Next up was my first visit to the BASF Tamworth CropSolutions Research Farm. This research farm was created to limit the outsourcing of data collection and trails required to register a product, and in doing so, retaining knowledge within the company. It was great to escape the cold rainy weather of Melbourne and get some fresh country air. However, my hatchback rental car probably wasn’t prepared for the dirt track that laid ahead. The farm contains multiple soils types and is therefore perfect for research. The farm conducts trials for new product registrations, trials of registered products to gain a greater technical understanding of them and product trials for visual demonstrations. The farm is sectioned off into plots whereby different treatments are applied to the target crop and then the results (in terms of efficacy) are monitored for several weeks after application, with some trials going to harvest so yield can be assessed.
I arrived right in time for sowing, which was useful to gain a greater understanding of how different pre-emergent chemicals are mixed and applied, as well as understanding the GPS systems within the tractor used for sowing. Of course since we’re working with a much smaller area than commercial growers, all equipment was a mini version but with the same nozzle size etc. to replicate how chemical would be applied by growers once on the market. The week I arrived there were two assessments that needed to be conducted for a trial (one on the Monday and one 4 days later). This trial assessed that efficacy of different knockdown herbicides (mixed and alone). Assessments involved moving through each plot and providing a percentage of the weeds in interest controlled for each plot. It was only about a week since spraying occurred, so it was fairly low control percentages for all applications at that point. During my time I also gathered soil samples from each field trial to send off for nitrogen testing, prepared the greenhouse for the season (which mostly involved removing too many dead spiders), inoculating pot trials with different sources of blackleg and spent a good chunk of one morning playing with the drone (I swear these skills will come in handy when the crops have grown later in the season). Oh, and I also got to see the famous golden guitar of Tamworth (situated right next to KFC and a petrol station).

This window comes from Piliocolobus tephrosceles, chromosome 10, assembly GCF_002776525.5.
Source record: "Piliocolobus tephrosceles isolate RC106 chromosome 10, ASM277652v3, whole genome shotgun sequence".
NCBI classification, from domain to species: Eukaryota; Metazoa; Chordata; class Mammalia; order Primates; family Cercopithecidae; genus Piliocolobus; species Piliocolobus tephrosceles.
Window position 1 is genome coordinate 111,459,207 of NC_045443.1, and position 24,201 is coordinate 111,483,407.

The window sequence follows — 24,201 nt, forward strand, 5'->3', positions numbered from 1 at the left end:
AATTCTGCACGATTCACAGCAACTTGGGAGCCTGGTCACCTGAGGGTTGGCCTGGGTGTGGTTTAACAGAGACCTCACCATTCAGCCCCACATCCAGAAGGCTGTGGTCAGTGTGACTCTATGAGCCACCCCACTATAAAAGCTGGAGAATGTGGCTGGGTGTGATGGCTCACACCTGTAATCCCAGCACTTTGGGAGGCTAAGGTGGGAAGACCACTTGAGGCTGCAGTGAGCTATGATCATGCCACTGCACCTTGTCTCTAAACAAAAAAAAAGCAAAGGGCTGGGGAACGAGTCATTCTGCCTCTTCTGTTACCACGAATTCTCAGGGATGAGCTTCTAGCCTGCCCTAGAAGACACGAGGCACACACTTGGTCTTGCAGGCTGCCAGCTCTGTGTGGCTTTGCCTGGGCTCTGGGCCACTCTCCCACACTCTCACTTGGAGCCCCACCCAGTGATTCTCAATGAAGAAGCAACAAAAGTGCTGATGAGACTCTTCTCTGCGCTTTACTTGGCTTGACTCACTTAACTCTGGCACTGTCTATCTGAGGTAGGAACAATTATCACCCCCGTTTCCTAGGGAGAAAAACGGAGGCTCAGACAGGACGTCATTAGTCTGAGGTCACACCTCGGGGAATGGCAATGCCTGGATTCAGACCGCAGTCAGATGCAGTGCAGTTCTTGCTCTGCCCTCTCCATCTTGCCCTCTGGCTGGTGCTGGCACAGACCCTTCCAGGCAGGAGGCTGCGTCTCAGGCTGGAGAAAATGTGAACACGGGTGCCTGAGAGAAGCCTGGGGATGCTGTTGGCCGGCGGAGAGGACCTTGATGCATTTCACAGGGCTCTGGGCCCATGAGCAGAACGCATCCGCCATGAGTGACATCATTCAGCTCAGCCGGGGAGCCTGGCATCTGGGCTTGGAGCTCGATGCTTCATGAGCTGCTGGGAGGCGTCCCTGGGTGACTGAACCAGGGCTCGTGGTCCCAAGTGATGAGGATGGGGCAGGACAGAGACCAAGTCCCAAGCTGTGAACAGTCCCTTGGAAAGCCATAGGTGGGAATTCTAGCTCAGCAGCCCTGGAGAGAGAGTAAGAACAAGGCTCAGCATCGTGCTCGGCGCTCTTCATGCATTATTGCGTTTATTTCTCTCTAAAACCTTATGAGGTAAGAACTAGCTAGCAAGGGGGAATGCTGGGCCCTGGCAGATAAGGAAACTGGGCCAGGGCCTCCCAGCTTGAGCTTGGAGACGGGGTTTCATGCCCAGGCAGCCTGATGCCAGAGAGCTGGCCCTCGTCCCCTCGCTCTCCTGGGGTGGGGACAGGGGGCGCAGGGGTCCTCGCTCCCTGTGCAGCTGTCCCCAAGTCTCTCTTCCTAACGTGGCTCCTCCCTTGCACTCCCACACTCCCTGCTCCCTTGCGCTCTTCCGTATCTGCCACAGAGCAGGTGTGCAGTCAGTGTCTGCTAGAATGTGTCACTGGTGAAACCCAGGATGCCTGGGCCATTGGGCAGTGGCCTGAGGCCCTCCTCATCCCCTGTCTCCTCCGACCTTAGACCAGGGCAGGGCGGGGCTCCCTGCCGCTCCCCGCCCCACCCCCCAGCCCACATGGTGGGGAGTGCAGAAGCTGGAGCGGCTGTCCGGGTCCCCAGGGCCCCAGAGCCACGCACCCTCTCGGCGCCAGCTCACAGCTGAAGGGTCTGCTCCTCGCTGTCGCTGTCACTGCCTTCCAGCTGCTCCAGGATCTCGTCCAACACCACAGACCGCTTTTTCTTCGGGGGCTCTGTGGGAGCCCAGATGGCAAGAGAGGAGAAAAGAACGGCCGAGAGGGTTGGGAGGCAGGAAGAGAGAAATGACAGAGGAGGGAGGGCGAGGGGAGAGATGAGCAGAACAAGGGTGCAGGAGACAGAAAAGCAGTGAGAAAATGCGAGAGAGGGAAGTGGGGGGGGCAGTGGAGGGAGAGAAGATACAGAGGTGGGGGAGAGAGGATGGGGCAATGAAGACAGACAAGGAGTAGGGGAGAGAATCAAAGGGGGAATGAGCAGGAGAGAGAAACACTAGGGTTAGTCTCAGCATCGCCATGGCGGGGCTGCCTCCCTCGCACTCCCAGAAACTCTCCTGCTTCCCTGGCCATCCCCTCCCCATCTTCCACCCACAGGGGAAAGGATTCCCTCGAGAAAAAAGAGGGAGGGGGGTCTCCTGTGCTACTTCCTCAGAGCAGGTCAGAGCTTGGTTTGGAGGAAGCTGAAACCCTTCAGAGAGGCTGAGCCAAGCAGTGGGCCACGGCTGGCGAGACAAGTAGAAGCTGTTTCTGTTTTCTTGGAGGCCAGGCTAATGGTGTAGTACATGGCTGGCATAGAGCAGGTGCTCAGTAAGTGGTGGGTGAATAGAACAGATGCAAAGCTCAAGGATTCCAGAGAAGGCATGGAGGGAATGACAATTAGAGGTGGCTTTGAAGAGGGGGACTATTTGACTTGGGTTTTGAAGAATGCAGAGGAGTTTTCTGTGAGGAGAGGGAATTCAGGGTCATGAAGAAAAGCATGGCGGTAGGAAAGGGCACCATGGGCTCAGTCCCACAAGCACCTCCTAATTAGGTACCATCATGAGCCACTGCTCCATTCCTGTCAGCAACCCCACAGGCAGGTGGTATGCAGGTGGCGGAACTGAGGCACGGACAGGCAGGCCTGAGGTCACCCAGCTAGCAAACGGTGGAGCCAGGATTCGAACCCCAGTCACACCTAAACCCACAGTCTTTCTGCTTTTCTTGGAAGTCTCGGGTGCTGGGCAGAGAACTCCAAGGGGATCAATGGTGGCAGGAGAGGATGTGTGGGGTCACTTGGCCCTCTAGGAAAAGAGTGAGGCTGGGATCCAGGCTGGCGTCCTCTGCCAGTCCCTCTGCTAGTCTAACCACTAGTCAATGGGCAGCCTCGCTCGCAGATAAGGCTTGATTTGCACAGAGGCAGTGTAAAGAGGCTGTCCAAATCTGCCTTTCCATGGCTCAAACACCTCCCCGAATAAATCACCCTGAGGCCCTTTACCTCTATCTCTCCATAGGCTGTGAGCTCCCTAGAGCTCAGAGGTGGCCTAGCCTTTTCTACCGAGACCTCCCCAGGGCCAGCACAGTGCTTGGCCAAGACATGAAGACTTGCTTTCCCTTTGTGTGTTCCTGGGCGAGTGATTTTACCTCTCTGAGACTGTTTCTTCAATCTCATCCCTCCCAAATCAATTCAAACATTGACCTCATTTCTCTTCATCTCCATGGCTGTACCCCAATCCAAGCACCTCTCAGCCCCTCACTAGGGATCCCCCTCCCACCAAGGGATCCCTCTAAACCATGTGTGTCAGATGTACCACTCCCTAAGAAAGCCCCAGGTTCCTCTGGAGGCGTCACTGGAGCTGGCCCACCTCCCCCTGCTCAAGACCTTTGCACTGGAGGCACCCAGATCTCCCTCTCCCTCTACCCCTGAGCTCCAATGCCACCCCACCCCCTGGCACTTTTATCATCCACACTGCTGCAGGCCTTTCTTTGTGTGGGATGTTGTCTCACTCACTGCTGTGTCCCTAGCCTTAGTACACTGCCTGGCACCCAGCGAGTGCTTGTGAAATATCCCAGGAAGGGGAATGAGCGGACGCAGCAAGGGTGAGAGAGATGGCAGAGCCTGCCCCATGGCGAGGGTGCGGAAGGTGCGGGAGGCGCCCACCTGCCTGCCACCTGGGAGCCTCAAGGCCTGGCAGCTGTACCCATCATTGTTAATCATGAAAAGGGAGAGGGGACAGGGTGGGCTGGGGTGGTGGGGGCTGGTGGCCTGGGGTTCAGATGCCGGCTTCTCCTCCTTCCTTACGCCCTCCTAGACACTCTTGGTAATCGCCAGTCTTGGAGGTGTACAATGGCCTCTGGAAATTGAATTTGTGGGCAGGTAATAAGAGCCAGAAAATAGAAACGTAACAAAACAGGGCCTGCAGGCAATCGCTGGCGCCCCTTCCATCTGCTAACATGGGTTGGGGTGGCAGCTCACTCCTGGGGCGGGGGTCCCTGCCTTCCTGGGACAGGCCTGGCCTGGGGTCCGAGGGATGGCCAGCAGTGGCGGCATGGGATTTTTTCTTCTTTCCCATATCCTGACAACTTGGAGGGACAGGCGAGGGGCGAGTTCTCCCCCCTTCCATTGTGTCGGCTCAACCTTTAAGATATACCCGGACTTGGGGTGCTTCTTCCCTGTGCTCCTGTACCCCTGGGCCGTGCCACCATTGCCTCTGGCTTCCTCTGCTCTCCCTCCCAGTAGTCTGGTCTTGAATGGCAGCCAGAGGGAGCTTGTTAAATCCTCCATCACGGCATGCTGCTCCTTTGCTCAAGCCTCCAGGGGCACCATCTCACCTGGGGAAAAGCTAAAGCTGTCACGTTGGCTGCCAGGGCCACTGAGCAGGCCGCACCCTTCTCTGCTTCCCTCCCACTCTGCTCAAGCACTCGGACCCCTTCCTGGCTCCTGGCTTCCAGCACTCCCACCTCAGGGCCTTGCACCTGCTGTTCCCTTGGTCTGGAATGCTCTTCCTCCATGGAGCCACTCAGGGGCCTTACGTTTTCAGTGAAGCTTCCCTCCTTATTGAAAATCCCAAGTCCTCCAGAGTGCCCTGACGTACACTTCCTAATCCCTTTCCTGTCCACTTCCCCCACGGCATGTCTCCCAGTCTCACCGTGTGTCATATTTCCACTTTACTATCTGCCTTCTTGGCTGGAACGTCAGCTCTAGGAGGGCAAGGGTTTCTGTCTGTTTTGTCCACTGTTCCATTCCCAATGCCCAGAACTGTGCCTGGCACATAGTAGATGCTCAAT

Visiting the research farm was great to meet everyone working within R&D and provided a background into the reports that are directed to regulatory affairs for applications. I’ll return to the farm at the end of July to see the progress, there should be a little less dirt and a lot more leaves at that stage of the season.
Until next time,